Vintage bus link to Hestercombe Gardens

Yesterday I had my second duty with a vintage bus at the West Somerset Railway (WSR), when I provided a link between the railway’s southern terminus at Bishops Lydeard and Hestercombe Gardens.

KFM893-at-Bishops-Lydeard

Crosville Motor Services has a new contract with the WSR to provide vintage bus services in support of various special events. However, this duty was the first in a series of weekly excursions which run throughout the season. I arrived at the depot to find my allocated bus, Crosville KG131 (Bristol L5G KFM893), ready and fully fuelled just inside the garage. So it wasn’t long before I was on my way, via the southbound M5, to Taunton and thence to Bishops Lydeard. Despite its age, this bus bowls along at about 40mph as it benefits from having a Bristol overdrive gearbox.

This is really one of my favourite buses to drive at the moment. Not only is it immaculately presented inside and out, it’s very rewarding to drive. It took me several outings to properly get used to it but these days I can jump into the cab, settle into ‘L’ mode and produce a relatively crunch-free ride. Only once yesterday did I miss a gear and that’s because I let my concentration lapse. I fear I may have been thinking ahead to tomorrow’s marathon drive with a 1929 Maudslay!

As I arrived at the station I had a definite feeling of déjà vu. I have been there many times in a heritage bus because that’s where Quantock Motor Services had its bus depot. And there to film my déjà vu moment was my friend Mike with his camcorder!

I had about 10 minutes before the train from Minehead arrived so I had a chat with a chap in the ticket office, just to let him know where the bus was parked. The first train of the day was also labeled the ‘Hestercombe Gardens Express‘ online and passengers booked on this excursion have a vintage bus journey and entrance to the gardens included in the price. The train arrived, hauled by GWR Large Prairie Tank no 4160. As the passengers left the platform I stood near the bus shouting, in my best bus conductor’s voice, “Anyone for Hestercombe Gardens? Bus leaving shortly!”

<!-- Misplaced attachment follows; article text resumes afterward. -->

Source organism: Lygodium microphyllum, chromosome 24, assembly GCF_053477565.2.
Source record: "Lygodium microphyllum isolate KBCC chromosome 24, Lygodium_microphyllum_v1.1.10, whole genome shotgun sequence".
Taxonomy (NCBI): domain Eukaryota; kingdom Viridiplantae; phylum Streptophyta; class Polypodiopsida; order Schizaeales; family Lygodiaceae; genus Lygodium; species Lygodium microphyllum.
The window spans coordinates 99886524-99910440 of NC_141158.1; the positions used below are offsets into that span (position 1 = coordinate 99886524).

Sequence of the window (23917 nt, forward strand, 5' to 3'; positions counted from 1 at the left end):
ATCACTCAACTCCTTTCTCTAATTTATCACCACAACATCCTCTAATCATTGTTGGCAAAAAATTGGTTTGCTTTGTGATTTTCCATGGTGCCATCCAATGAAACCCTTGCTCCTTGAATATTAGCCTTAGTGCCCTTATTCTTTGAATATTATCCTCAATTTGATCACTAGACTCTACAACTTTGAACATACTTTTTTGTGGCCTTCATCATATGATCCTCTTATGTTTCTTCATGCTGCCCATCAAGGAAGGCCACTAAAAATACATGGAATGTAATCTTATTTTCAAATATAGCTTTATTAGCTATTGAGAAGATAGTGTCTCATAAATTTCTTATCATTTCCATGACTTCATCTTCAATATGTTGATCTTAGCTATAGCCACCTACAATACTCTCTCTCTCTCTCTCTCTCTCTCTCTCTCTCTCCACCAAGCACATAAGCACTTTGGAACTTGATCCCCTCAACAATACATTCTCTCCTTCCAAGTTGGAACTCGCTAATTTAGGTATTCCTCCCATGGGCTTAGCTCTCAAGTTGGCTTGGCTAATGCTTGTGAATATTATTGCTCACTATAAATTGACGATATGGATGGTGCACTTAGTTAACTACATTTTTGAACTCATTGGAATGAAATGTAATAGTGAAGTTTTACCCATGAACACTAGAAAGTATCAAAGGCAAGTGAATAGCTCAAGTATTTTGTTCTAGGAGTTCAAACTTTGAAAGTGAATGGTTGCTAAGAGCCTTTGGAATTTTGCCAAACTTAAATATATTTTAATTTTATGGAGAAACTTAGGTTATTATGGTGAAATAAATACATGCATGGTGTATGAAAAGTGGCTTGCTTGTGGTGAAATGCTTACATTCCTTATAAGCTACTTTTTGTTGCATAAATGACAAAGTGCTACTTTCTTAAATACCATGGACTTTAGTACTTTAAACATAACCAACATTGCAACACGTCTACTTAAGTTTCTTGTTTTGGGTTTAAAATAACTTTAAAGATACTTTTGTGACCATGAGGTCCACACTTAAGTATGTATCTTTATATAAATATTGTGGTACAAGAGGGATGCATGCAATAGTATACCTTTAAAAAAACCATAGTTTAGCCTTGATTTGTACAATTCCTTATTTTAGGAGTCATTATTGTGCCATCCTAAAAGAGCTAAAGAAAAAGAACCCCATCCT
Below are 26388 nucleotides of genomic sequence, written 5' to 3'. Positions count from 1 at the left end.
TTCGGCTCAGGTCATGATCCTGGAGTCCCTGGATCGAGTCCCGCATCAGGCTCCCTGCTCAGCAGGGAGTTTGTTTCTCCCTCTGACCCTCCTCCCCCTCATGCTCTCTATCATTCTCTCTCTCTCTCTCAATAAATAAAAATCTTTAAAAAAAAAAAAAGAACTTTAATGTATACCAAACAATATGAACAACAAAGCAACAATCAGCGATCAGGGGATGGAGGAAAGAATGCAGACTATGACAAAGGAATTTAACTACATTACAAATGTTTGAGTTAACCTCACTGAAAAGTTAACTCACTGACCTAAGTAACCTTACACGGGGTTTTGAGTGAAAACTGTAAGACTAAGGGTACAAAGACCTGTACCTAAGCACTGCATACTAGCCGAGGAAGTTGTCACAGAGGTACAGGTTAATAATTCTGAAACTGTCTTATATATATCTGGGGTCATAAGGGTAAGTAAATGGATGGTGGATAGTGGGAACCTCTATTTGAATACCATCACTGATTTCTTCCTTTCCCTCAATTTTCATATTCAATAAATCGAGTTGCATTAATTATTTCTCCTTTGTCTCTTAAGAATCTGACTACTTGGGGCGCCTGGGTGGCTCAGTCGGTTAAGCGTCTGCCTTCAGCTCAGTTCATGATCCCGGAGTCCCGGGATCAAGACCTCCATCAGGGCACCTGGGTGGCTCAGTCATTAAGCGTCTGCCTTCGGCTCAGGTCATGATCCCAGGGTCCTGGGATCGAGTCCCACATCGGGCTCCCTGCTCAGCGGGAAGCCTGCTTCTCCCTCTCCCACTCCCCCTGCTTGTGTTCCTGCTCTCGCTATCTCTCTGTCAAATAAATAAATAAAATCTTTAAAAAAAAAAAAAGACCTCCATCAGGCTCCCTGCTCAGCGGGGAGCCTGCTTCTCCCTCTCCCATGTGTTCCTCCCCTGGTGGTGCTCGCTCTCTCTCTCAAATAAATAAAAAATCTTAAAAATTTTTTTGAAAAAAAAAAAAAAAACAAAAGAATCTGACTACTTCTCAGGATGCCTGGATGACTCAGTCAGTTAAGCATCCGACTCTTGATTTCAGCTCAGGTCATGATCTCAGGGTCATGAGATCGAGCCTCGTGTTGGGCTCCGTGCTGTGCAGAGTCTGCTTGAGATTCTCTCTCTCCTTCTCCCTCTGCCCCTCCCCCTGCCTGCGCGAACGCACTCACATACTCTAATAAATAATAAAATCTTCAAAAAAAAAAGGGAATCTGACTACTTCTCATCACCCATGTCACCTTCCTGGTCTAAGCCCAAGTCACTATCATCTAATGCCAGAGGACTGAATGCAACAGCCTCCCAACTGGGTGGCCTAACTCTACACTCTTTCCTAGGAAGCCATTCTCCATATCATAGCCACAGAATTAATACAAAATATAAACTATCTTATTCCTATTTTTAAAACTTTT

Only 7 people boarded the bus and, after conferring with the Stationmaster, I prepared to leave. I had a quick word with the passengers after checking that they all had tickets. I also explained that the journey would be ‘leisurely’ as this elderly bus doesn’t go very fast. In fact, it didn’t go very fast when it was new either. They all seemed happy and sat back to enjoy the ride.

My first hazard was a modern ‘Tally Ho’ coach parked just ahead of me beside some parked cars. I edged through, watching the front nearside wing and my mirrors intently. Our route included a quick blast down the A358 past Cotford St Luke and then through the suburbs of Taunton before turning onto Cheddon Road. Soon we were out into the countryside again and the road became a lane. I’d seen ‘Pitchers Hill’ marked on the map and had wondered how steep it would turn out to be. Third gear? Second? First even? With the hill now in sight ahead of me and knowing I had a light load I decided to give it a go in third, changing down well before the hill to enable the Gardner 5LW to wind itself up to full revs. The gradient was short and sharp and our speed soon fell away. The passengers, especially the gentlemen I suspect, must have been thinking “change down man, change down!” But I have a knack of knowing if my bus will make it to the top or not and I stayed resolutely in third gear. It’s a little game I play with my passengers, especially if I have a Gardner lump beside me. These engines develop plenty of torque way down into the rev range. Sure enough, just when you could begin to count ‘1-2-3-4-5’ out loud (OK, that’s a bit of an exaggeration), our speed began to pick up and I allowed myself a little grin.

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